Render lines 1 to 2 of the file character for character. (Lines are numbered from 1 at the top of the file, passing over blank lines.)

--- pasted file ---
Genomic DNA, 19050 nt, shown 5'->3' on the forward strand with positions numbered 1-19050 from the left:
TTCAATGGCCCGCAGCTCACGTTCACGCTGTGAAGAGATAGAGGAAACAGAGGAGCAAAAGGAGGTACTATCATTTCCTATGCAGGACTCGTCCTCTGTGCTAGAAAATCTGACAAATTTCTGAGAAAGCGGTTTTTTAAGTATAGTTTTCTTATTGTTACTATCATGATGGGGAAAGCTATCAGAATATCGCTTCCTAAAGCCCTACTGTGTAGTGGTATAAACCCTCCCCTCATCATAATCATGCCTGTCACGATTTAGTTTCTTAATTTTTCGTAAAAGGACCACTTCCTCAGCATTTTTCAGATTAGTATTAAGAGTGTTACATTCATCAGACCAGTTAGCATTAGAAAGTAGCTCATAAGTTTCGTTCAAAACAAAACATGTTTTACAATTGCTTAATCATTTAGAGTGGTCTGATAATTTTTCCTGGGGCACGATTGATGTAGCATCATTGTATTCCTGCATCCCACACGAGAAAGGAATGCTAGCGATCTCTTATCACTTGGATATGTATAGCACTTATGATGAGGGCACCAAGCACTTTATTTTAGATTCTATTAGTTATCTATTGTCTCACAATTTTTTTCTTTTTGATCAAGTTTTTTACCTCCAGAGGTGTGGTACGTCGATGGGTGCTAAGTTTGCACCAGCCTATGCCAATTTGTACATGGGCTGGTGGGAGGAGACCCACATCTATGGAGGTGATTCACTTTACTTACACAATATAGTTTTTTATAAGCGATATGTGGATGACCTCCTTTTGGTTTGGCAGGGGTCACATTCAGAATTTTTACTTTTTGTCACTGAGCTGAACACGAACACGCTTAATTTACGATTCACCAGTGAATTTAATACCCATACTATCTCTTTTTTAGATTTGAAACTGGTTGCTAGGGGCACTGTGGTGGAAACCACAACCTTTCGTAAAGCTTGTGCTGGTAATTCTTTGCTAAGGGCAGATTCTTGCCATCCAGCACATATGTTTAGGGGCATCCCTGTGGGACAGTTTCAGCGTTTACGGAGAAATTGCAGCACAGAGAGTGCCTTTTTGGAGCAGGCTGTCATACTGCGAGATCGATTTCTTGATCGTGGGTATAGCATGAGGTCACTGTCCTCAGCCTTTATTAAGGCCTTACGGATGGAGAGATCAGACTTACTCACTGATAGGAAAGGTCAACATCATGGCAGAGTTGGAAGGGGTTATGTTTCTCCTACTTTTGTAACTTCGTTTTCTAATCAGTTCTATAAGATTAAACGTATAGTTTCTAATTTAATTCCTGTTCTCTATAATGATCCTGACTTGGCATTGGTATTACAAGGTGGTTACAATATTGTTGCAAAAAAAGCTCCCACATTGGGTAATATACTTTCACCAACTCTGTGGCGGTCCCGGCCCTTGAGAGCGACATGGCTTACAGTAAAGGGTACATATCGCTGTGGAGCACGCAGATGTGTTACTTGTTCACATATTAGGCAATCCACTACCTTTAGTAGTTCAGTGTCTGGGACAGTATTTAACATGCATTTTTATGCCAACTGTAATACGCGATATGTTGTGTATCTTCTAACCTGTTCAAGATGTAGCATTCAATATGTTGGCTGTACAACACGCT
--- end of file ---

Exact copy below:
Genomic DNA, 19050 nt, shown 5'->3' on the forward strand with positions numbered 1-19050 from the left:
TTCAATGGCCCGCAGCTCACGTTCACGCTGTGAAGAGATAGAGGAAACAGAGGAGCAAAAGGAGGTACTATCATTTCCTATGCAGGACTCGTCCTCTGTGCTAGAAAATCTGACAAATTTCTGAGAAAGCGGTTTTTTAAGTATAGTTTTCTTATTGTTACTATCATGATGGGGAAAGCTATCAGAATATCGCTTCCTAAAGCCCTACTGTGTAGTGGTATAAACCCTCCCCTCATCATAATCATGCCTGTCACGATTTAGTTTCTTAATTTTTCGTAAAAGGACCACTTCCTCAGCATTTTTCAGATTAGTATTAAGAGTGTTACATTCATCAGACCAGTTAGCATTAGAAAGTAGCTCATAAGTTTCGTTCAAAACAAAACATGTTTTACAATTGCTTAATCATTTAGAGTGGTCTGATAATTTTTCCTGGGGCACGATTGATGTAGCATCATTGTATTCCTGCATCCCACACGAGAAAGGAATGCTAGCGATCTCTTATCACTTGGATATGTATAGCACTTATGATGAGGGCACCAAGCACTTTATTTTAGATTCTATTAGTTATCTATTGTCTCACAATTTTTTTCTTTTTGATCAAGTTTTTTACCTCCAGAGGTGTGGTACGTCGATGGGTGCTAAGTTTGCACCAGCCTATGCCAATTTGTACATGGGCTGGTGGGAGGAGACCCACATCTATGGAGGTGATTCACTTTACTTACACAATATAGTTTTTTATAAGCGATATGTGGATGACCTCCTTTTGGTTTGGCAGGGGTCACATTCAGAATTTTTACTTTTTGTCACTGAGCTGAACACGAACACGCTTAATTTACGATTCACCAGTGAATTTAATACCCATACTATCTCTTTTTTAGATTTGAAACTGGTTGCTAGGGGCACTGTGGTGGAAACCACAACCTTTCGTAAAGCTTGTGCTGGTAATTCTTTGCTAAGGGCAGATTCTTGCCATCCAGCACATATGTTTAGGGGCATCCCTGTGGGACAGTTTCAGCGTTTACGGAGAAATTGCAGCACAGAGAGTGCCTTTTTGGAGCAGGCTGTCATACTGCGAGATCGATTTCTTGATCGTGGGTATAGCATGAGGTCACTGTCCTCAGCCTTTATTAAGGCCTTACGGATGGAGAGATCAGACTTACTCACTGATAGGAAAGGTCAACATCATGGCAGAGTTGGAAGGGGTTATGTTTCTCCTACTTTTGTAACTTCGTTTTCTAATCAGTTCTATAAGATTAAACGTATAGTTTCTAATTTAATTCCTGTTCTCTATAATGATCCTGACTTGGCATTGGTATTACAAGGTGGTTACAATATTGTTGCAAAAAAAGCTCCCACATTGGGTAATATACTTTCACCAACTCTGTGGCGGTCCCGGCCCTTGAGAGCGACATGGCTTACAGTAAAGGGTACATATCGCTGTGGAGCACGCAGATGTGTTACTTGTTCACATATTAGGCAATCCACTACCTTTAGTAGTTCAGTGTCTGGGACAGTATTTAACATGCATTTTTATGCCAACTGTAATACGCGATATGTTGTGTATCTTCTAACCTGTTCAAGATGTAGCATTCAATATGTTGGCTGTACAACACGCT